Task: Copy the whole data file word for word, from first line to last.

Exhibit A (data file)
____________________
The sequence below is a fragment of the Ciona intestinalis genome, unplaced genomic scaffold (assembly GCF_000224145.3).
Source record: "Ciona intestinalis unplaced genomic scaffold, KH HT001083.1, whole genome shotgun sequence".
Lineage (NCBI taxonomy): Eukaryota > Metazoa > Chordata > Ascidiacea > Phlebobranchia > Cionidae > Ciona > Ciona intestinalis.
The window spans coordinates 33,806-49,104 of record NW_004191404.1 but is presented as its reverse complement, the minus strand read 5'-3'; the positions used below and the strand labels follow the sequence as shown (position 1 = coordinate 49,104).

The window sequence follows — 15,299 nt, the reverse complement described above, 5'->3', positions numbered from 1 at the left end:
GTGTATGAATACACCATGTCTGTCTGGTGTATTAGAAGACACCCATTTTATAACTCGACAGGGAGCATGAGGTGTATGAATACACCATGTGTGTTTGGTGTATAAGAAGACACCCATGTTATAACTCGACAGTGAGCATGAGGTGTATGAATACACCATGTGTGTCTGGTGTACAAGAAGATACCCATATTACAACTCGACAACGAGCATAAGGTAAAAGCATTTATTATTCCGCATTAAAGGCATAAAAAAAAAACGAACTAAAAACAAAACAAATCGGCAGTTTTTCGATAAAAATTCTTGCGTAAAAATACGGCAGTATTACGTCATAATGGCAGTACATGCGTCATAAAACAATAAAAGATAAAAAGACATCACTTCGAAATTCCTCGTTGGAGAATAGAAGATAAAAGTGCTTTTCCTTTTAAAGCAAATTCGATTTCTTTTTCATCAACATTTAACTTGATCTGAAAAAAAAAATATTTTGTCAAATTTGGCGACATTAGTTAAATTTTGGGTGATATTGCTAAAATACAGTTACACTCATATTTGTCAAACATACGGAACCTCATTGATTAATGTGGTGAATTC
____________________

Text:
The sequence below is a fragment of the Ciona intestinalis genome, unplaced genomic scaffold (assembly GCF_000224145.3).
Source record: "Ciona intestinalis unplaced genomic scaffold, KH HT001083.1, whole genome shotgun sequence".
Lineage (NCBI taxonomy): Eukaryota > Metazoa > Chordata > Ascidiacea > Phlebobranchia > Cionidae > Ciona > Ciona intestinalis.
The window spans coordinates 33,806-49,104 of record NW_004191404.1 but is presented as its reverse complement, the minus strand read 5'-3'; the positions used below and the strand labels follow the sequence as shown (position 1 = coordinate 49,104).

The window sequence follows — 15,299 nt, the reverse complement described above, 5'->3', positions numbered from 1 at the left end:
GTGTATGAATACACCATGTCTGTCTGGTGTATTAGAAGACACCCATTTTATAACTCGACAGGGAGCATGAGGTGTATGAATACACCATGTGTGTTTGGTGTATAAGAAGACACCCATGTTATAACTCGACAGTGAGCATGAGGTGTATGAATACACCATGTGTGTCTGGTGTACAAGAAGATACCCATATTACAACTCGACAACGAGCATAAGGTAAAAGCATTTATTATTCCGCATTAAAGGCATAAAAAAAAAACGAACTAAAAACAAAACAAATCGGCAGTTTTTCGATAAAAATTCTTGCGTAAAAATACGGCAGTATTACGTCATAATGGCAGTACATGCGTCATAAAACAATAAAAGATAAAAAGACATCACTTCGAAATTCCTCGTTGGAGAATAGAAGATAAAAGTGCTTTTCCTTTTAAAGCAAATTCGATTTCTTTTTCATCAACATTTAACTTGATCTGAAAAAAAAAATATTTTGTCAAATTTGGCGACATTAGTTAAATTTTGGGTGATATTGCTAAAATACAGTTACACTCATATTTGTCAAACATACGGAACCTCATTGATTAATGTGGTGAATTC